VP Innovation at Axway, Co-founder at Vordel

Mark O'Neill

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When Gunnar Peterson and I wrote about the security considerations for Internet of Things, one of the key items was patching ("Vulnerabilities will be found in IOT systems, but how will they be patched? IOT systems require management systems for patching and versioning"). The problem is that Internet of Things devices are often difficult to update. There isn’t an equivalent of a “Patch Tuesday” for a wristband, or a Wi-Fi-enabled smart meter. Many devices do not have an auto-update mechanism, or may be constrained by bandwidth or processing power. Rather than patching the device itself, patches will often have to be applied upstream as “virtual patches”. A Gateway is the ideal point to apply these virtual patches.

Heartbleed made this device all the more important. This week, in an article entitled "It’s Crazy What Can Be Hacked Thanks to Heartbleed", Robert McMillan covers the work of Nicholas Weaver at UC Berkeley. Weaver has been investigating the vulnerability of devices such as programmable thermostats, home routers, and (ironically) home firewalls to Heartbleed. The problem is that many of these devices are difficult to patch.

He writes "The bad news is that many of the devices that can be hacked can only be updated manually", and "In other words, the Internet of Things needs a patch".

Virtual patches are the key here. They allow patches to be applied upstream from the Internet-of-Things device itself, applying a "wrapper" layer. Virtual patches are also something I also discussed in BBC articles in the context of vulnerabilities in power station control systems and in protecting Windows XP systems now that patches are no longer provided by Microsoft.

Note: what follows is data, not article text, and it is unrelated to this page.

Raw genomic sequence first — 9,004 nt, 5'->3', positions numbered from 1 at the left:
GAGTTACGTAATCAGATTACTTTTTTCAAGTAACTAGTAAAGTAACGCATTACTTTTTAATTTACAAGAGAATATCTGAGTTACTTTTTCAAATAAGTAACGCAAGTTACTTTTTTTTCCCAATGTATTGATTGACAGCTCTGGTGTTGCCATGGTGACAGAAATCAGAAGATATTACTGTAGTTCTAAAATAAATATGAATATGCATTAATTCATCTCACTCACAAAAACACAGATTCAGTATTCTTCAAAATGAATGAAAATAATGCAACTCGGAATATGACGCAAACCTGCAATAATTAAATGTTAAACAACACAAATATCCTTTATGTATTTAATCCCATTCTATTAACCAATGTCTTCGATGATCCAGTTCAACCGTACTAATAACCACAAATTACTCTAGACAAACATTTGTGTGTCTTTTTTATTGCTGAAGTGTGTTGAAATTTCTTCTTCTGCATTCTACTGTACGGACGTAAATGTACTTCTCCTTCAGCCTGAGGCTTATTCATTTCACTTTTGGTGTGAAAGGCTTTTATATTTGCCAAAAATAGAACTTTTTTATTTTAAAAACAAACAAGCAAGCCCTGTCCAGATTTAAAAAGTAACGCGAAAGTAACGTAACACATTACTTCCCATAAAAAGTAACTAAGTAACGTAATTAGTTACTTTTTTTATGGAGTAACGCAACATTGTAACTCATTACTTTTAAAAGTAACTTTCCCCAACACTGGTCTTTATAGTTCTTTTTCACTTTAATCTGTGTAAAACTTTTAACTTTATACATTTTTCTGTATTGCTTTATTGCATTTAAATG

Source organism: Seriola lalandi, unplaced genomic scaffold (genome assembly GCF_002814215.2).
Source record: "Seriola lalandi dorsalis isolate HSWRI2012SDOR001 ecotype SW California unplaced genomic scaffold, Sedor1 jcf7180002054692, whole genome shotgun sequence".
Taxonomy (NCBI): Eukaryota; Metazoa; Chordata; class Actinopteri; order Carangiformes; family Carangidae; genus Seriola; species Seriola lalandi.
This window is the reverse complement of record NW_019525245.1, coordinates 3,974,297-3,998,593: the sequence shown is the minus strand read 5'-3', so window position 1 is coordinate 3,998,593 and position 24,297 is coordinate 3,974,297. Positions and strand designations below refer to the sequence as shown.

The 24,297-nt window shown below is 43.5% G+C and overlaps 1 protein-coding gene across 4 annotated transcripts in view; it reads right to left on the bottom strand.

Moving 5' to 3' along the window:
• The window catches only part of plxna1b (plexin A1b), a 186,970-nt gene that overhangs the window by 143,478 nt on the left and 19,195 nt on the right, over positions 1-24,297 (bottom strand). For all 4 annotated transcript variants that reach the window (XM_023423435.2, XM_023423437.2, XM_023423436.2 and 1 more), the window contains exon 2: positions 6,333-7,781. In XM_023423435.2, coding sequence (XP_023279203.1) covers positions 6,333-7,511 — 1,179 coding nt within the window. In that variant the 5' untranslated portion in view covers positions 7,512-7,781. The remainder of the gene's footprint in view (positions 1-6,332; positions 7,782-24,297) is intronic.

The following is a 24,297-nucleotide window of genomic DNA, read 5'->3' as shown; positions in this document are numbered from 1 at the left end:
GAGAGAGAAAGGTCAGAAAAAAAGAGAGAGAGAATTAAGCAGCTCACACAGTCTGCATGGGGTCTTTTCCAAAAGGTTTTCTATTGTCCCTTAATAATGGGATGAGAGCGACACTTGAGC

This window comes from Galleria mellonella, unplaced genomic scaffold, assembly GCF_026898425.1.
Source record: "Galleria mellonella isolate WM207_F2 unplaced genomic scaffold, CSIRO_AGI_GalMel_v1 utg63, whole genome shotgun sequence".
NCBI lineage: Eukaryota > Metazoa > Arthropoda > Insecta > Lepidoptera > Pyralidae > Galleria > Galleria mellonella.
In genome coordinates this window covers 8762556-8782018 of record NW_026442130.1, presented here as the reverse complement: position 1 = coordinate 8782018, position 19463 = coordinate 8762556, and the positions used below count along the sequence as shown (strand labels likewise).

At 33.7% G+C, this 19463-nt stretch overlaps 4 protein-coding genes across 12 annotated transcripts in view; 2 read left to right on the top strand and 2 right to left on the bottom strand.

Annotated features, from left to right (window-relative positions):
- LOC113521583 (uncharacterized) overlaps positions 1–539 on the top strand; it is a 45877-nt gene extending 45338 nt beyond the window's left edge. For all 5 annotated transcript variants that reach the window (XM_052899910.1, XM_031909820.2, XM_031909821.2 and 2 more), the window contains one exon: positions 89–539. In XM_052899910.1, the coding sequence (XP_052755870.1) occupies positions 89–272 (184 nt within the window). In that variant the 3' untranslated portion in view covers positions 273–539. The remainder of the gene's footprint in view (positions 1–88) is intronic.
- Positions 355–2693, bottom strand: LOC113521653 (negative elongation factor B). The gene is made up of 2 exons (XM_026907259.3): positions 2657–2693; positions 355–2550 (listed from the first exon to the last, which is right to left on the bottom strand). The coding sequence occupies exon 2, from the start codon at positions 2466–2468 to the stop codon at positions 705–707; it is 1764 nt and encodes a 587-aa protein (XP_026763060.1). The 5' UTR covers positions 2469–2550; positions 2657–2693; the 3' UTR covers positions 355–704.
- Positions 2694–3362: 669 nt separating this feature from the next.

By enabling virtual patches to be applied, security gateways are an important piece of a mitigation strategy for vulnerabilities such as Heartbleed. They are the upstream point at which you can apply security mitigation, when devices themselves may be difficult or impossible to patch. This is why at Axway, we provide gateways for Web Services and API traffic, gateways for B2B and file-transfer, and Gateways for email and file sharing. Heartbleed will not be the last vulnerability to impact the Internet of Things in this way, but by applying a virtual patching strategy at the Gateway layer, security mitigation is possible.

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Mark O'Neill is VP Innovation at Axway - API and Identity. Previously he was CTO and co-founder at Vordel, which was acquired by Axway. A regular speaker at industry conferences and a contributor to SOA World Magazine and Cloud Computing Journal, Mark holds a degree in mathematics and psychology from Trinity College Dublin and graduate qualifications in neural network programming from Oxford University.